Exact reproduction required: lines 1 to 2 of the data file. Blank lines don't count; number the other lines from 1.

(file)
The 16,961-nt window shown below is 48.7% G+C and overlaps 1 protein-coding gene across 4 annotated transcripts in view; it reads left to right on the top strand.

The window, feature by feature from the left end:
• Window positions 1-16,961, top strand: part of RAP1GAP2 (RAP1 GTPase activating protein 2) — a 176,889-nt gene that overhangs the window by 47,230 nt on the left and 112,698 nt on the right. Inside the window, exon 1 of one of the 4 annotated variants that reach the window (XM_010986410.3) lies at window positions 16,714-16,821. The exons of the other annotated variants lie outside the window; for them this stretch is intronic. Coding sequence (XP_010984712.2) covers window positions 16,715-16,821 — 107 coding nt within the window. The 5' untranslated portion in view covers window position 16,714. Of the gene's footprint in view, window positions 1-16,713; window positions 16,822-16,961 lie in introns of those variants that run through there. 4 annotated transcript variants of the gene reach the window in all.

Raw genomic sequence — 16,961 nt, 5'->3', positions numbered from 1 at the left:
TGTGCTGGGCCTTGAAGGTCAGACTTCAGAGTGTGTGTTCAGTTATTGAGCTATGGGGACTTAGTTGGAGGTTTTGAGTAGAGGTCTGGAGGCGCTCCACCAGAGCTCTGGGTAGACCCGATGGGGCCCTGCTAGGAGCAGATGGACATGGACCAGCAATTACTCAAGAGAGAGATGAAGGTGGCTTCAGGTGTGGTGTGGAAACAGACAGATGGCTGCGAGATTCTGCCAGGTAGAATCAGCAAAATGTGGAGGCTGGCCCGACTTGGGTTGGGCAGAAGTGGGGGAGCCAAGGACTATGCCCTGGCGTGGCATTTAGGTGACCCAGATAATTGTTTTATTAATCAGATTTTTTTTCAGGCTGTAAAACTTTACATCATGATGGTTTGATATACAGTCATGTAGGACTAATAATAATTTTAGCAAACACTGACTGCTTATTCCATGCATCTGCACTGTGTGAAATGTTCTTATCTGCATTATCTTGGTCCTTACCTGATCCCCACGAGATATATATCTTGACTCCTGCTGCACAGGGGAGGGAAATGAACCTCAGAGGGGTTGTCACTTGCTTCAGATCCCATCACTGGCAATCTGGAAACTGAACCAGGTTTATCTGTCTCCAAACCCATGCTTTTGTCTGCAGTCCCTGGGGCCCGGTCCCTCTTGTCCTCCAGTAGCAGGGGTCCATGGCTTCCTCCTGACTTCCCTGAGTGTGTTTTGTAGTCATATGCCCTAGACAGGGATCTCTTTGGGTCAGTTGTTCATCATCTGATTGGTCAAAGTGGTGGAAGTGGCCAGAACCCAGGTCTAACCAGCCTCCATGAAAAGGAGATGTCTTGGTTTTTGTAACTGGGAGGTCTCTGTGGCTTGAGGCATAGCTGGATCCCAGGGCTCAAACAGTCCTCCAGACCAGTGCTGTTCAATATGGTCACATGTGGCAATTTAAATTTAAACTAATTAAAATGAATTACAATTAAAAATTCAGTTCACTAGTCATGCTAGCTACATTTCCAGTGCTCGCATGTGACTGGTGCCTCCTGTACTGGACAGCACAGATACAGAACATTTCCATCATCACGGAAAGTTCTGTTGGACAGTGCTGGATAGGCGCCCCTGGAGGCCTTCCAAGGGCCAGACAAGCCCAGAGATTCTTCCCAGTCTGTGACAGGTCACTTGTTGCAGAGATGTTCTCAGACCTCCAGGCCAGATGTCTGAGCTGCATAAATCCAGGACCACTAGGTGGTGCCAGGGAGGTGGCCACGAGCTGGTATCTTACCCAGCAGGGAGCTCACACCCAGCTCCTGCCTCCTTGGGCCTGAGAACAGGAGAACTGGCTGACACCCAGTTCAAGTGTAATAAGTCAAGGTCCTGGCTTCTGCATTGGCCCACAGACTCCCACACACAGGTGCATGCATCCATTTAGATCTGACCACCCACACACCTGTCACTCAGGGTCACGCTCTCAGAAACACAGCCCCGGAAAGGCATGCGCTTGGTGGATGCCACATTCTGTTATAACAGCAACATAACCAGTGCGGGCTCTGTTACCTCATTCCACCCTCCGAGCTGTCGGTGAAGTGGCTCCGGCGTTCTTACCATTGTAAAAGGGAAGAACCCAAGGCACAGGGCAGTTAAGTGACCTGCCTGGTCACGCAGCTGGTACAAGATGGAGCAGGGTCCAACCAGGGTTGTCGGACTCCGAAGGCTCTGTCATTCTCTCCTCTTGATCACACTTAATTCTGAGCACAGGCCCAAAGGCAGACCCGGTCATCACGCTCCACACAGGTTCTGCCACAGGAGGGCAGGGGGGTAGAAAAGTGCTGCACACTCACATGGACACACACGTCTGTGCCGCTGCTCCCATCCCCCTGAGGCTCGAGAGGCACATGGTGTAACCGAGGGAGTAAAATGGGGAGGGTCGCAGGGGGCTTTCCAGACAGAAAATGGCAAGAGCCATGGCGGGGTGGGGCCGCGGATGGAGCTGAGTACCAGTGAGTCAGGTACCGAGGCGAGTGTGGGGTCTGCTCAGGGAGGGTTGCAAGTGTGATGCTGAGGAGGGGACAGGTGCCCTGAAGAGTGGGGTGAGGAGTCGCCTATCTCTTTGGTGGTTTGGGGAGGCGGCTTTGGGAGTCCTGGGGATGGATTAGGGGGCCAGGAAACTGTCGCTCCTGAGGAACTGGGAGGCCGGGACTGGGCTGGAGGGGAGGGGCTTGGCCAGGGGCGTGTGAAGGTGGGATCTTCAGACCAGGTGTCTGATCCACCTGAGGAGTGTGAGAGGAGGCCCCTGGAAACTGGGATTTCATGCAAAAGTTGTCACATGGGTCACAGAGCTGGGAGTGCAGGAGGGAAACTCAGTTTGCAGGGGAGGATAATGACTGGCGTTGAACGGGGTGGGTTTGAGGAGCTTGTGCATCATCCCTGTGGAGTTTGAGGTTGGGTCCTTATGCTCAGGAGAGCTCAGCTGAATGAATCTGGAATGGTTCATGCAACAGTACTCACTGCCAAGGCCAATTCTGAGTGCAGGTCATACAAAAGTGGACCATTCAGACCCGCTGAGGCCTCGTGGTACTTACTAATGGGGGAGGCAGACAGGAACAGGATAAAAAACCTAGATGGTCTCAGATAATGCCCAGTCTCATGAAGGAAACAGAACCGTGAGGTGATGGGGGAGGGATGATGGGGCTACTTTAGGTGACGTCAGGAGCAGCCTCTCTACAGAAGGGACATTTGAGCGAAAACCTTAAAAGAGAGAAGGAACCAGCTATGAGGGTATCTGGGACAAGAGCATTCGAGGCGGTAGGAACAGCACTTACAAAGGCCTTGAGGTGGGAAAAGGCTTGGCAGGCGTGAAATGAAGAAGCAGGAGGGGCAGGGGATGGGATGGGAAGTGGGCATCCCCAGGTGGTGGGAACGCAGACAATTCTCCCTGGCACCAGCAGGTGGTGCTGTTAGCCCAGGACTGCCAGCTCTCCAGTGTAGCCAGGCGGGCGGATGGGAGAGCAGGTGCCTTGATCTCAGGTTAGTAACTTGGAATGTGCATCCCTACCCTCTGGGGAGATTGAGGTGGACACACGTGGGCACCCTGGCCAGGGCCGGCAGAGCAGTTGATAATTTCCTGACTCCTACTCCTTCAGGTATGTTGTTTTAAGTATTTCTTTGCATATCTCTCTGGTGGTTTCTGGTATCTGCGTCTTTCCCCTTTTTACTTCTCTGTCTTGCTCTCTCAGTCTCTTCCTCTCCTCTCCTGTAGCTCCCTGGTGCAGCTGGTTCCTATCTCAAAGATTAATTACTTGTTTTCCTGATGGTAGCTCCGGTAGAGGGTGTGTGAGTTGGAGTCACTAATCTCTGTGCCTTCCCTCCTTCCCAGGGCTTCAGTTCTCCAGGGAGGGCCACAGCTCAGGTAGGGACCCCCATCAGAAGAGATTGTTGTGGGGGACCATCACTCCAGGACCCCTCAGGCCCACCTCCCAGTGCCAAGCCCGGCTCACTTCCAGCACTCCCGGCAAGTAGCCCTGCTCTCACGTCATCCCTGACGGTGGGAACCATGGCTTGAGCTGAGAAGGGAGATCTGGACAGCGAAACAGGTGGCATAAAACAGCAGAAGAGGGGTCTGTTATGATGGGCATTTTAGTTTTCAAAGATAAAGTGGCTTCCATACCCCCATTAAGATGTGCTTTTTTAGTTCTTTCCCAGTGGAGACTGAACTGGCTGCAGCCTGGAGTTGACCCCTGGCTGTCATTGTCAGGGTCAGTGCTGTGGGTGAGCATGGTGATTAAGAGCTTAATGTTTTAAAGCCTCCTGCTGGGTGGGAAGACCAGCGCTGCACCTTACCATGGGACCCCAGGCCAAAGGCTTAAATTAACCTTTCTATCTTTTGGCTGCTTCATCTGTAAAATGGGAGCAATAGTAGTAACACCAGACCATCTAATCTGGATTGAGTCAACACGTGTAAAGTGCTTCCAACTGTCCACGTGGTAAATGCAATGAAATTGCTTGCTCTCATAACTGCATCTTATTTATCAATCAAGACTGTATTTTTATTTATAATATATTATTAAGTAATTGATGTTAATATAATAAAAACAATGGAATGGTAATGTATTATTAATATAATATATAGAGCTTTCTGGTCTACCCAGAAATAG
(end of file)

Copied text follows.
The 16,961-nt window shown below is 48.7% G+C and overlaps 1 protein-coding gene across 4 annotated transcripts in view; it reads left to right on the top strand.

The window, feature by feature from the left end: